The Knesset met on Monday in a special session to finish off a number of legislative issues - many of which have important economic implications - before the January elections.

One of the major pieces of legislation pushed by Finance Minister Yuval Steinitz, and passed by the Knesset yesterday in its second and third readings, was the bill that would free "trapped profits" in exchange for a modest tax bite.

The law is designed to help large multinational corporations send home profits made in Israel but "trapped" here by the 25% tax on expatriating such money for use outside Israel. The new law will tax these profits of huge businesses at rates 40% to 70% lower than what they would have paid otherwise.

The rate on dividends for these companies will now be 6% to 17%, based on the proportion of these funds the companies are willing to invest in Israel and not take overseas.

The Knesset Finance Committee changed the original proposal and required the companies to invest at least half the dividend amount in Israel to receive the tax break.

Steinitz pushed the bill in an attempt to increase tax revenues next year when the treasury is facing a major tax shortfall of at least NIS 14 billion.

Steinitz surprised MKs when he told them he expected the new law to bring in NIS 8-9 billion in new tax revenues, as the the Finance Ministry had previously said it expected the new law to bring in only an additional NIS 3 billion. The total value of the trapped profits for all the companies covered by the Encouragement of Capital Investment Law that applies in this case is estimated at NIS 120 billion.

Thirty-eight MKs voted in favor and 21 against, split along coalition-opposition lines.

Two groups of activists tried to foil the trapped profits law.

The movements Yisrael Yekara Lanu and Hamishmar Hahevrati wrote to Knesset Speaker Reuven Rivlin urging him to hold up legislation of the law on grounds that interest groups were trying to fast-track it before the elections, turning a proposal into irrevocable law that doesn't do enough for the public good - but the Knesset voted it in anyway.

No limits on executive pay

The Knesset also approved the law on executive pay, which will increase supervision on compensation in publicly traded companies, but will not place any limits on salaries.

The new law requires the board of directors of a public company to appoint a special committee on compensation, which will be required to approve the salary conditions of the CEO and other senior executives. The committee will include a majority of external directors.

After approval by the full board, the shareholders' assembly will also have to approve the compensation packages. If shareholders do not approve, the matter will be returned to the board and the compensation committee.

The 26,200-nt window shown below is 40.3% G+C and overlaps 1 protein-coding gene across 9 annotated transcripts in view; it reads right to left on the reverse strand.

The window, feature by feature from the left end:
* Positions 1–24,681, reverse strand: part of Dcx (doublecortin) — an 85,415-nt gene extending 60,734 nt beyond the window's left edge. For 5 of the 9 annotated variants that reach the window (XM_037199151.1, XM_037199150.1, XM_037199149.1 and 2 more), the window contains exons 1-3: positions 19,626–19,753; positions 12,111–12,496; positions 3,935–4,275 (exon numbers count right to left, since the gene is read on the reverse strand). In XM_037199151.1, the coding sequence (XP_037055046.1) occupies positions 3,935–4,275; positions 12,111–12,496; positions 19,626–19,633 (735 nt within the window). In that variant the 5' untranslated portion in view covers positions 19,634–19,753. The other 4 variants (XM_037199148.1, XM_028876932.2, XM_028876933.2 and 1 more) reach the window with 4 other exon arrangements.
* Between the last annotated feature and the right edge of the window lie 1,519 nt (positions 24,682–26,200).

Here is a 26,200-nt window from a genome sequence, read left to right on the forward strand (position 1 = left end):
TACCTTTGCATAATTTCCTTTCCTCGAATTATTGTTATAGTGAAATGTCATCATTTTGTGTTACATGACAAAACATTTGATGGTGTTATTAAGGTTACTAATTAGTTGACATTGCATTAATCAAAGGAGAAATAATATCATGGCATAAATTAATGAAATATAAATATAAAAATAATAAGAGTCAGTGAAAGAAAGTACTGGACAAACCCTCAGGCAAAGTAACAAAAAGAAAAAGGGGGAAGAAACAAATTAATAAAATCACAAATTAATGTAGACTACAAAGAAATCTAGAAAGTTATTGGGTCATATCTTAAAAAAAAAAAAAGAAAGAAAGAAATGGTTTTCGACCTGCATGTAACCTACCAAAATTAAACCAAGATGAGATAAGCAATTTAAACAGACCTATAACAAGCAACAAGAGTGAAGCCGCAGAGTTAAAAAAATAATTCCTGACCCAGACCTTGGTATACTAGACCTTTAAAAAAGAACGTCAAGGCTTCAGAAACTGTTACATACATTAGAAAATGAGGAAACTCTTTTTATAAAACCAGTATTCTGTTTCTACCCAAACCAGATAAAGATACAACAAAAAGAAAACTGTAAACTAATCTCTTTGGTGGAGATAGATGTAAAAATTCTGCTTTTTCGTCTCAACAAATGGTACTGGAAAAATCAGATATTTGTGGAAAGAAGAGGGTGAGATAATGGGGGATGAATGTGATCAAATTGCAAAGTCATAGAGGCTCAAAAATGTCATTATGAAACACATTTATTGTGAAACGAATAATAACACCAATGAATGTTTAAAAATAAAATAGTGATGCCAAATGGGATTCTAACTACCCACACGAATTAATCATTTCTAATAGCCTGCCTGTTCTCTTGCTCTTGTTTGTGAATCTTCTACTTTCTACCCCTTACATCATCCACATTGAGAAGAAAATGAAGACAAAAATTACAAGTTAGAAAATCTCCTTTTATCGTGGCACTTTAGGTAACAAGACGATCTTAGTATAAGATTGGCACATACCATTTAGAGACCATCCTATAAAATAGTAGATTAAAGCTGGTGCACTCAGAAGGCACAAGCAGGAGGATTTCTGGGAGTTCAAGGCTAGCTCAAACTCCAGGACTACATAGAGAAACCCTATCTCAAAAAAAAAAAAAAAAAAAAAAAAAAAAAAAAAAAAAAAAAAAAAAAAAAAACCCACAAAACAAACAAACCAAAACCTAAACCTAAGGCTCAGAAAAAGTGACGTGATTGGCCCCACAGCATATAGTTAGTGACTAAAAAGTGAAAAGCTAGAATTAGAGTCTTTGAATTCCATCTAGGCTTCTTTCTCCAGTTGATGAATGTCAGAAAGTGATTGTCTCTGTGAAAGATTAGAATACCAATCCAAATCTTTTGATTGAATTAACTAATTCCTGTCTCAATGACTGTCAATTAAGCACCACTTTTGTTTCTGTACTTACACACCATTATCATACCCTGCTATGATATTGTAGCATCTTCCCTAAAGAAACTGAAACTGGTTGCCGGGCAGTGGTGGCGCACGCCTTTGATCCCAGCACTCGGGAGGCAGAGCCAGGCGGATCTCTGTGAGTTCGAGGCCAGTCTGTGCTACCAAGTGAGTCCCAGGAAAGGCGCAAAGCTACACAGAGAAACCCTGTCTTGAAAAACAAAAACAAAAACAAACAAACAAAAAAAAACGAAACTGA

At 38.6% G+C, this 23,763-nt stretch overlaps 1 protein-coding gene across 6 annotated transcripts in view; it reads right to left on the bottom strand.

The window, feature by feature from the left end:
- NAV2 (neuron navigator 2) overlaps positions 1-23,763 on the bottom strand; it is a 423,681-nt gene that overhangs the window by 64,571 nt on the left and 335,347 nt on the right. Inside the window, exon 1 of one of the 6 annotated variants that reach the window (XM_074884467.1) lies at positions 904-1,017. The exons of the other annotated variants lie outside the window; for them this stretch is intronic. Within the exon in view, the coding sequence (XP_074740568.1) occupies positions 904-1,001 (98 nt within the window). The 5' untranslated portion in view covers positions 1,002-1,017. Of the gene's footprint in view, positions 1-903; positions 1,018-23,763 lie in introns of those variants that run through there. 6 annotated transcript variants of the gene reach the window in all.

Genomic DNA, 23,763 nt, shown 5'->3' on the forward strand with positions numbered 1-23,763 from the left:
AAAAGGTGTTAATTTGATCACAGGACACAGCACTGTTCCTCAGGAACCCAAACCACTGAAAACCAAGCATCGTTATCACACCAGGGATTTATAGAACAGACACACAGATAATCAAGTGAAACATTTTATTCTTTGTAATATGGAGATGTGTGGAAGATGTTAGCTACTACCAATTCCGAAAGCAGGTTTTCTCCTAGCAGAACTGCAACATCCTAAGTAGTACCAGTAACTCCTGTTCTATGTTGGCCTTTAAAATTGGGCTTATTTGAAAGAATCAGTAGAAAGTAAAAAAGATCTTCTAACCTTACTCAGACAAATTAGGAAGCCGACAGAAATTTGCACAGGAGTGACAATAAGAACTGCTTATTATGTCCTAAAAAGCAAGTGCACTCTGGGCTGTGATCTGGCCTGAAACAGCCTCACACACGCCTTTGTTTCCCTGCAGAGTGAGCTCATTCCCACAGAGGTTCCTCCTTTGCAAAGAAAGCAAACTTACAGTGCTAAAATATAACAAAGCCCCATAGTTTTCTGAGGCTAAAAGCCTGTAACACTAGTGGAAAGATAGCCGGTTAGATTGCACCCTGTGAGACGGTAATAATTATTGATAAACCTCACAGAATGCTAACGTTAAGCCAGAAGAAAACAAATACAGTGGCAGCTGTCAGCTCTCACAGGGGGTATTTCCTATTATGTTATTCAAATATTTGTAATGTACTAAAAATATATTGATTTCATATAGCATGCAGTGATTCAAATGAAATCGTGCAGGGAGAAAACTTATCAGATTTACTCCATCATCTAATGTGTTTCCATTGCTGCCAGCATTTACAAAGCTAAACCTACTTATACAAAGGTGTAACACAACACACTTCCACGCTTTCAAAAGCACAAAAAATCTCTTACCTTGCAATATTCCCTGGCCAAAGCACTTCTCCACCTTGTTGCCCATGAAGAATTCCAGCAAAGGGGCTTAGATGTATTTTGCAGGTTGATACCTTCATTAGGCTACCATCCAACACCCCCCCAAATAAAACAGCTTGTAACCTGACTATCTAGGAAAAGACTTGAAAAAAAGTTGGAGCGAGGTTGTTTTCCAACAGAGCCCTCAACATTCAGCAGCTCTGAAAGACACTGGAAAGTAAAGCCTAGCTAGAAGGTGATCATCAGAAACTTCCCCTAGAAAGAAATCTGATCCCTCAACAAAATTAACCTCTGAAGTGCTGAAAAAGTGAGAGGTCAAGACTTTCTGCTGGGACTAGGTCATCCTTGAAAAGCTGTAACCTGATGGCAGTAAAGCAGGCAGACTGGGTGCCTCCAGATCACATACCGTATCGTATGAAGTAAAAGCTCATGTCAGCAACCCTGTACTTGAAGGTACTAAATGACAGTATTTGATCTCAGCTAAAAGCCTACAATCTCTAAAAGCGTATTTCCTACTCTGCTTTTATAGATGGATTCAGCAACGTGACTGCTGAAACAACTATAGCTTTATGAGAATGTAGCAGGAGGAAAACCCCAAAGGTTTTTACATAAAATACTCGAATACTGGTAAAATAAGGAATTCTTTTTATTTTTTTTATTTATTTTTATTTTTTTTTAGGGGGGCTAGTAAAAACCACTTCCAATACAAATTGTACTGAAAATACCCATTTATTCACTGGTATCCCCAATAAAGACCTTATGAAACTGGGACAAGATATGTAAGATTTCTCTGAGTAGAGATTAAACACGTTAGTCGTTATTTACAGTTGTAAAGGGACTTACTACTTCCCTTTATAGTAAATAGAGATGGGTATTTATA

But the committee will be able to circumvent the shareholders if it states the package is reasonable and meets company policy - and if such a shareholder vote might prevent the appointment of a senior executive.

The bill was based on the recommendations of a committee on the issue headed by Justice Minister Yaakov Neeman. The committee was formed after the cabinet objected to private bills introduced to place limits on executive pay, which were sponsored by Labor Party leader MK Shelly Yacimovich and Likud MK Haim Katz.

Fourteen MKs voted in favor of the bill, which passed its final readings, with Yacimovich voted against.

The original bills included a limit that would have prevented the highest-paid employee from earning more than 50 times the salary of the lowest-paid.

Dividends on water bills

The Knesset also passed a law to exempt local authorities from paying taxes on dividends they receive from the local water corporations they control. State Comptroller Joseph Shapira strongly opposed the bill, saying it provided incentives that were in direct opposition to the goals of the reforms behind the establishment of the water corporations. The idea was to remove the handling of local water systems from the local authorities and have semi-independent professional companies take over.

Encouraging the distribution of dividends, and untaxed ones at that, would violate the principle that consumers are to pay the real price for the water they consume - but no more, explained the State Comptroller. Now the local authorities may use the dividends for purposes not water-related. In a report released two weeks ago, Shapira recommended lowering water rates for consumers if the water corporations turned a profit - and not to distribute them to the cities. The comptroller called the dividend issue political.

To benefit only exporters

The Knesset also passed on its first reading an amendment to the Encouragement of Capital Investment Law, which denies state benefits to companies that do not export.

Technically, the change in the law raises the minimum population of the target market required under the law to 14 million, up from 12 million in the amendment to the law passed in 2005. The importance of this number is that the population of Israel and the Palestinian territories has risen to above 12 million, and under the present wording of the law, any company that produces for this joint market would meet the criteria previously intended only for exporters.

The reason the complicated wording is needed is that Israel has signed a number of mutual trade agreements that forbid favoring exports, but do allow such technical definitions of target markets. The change would be retroactive from the beginning of 2012. The Finance Committee will now prepare the law for its final readings.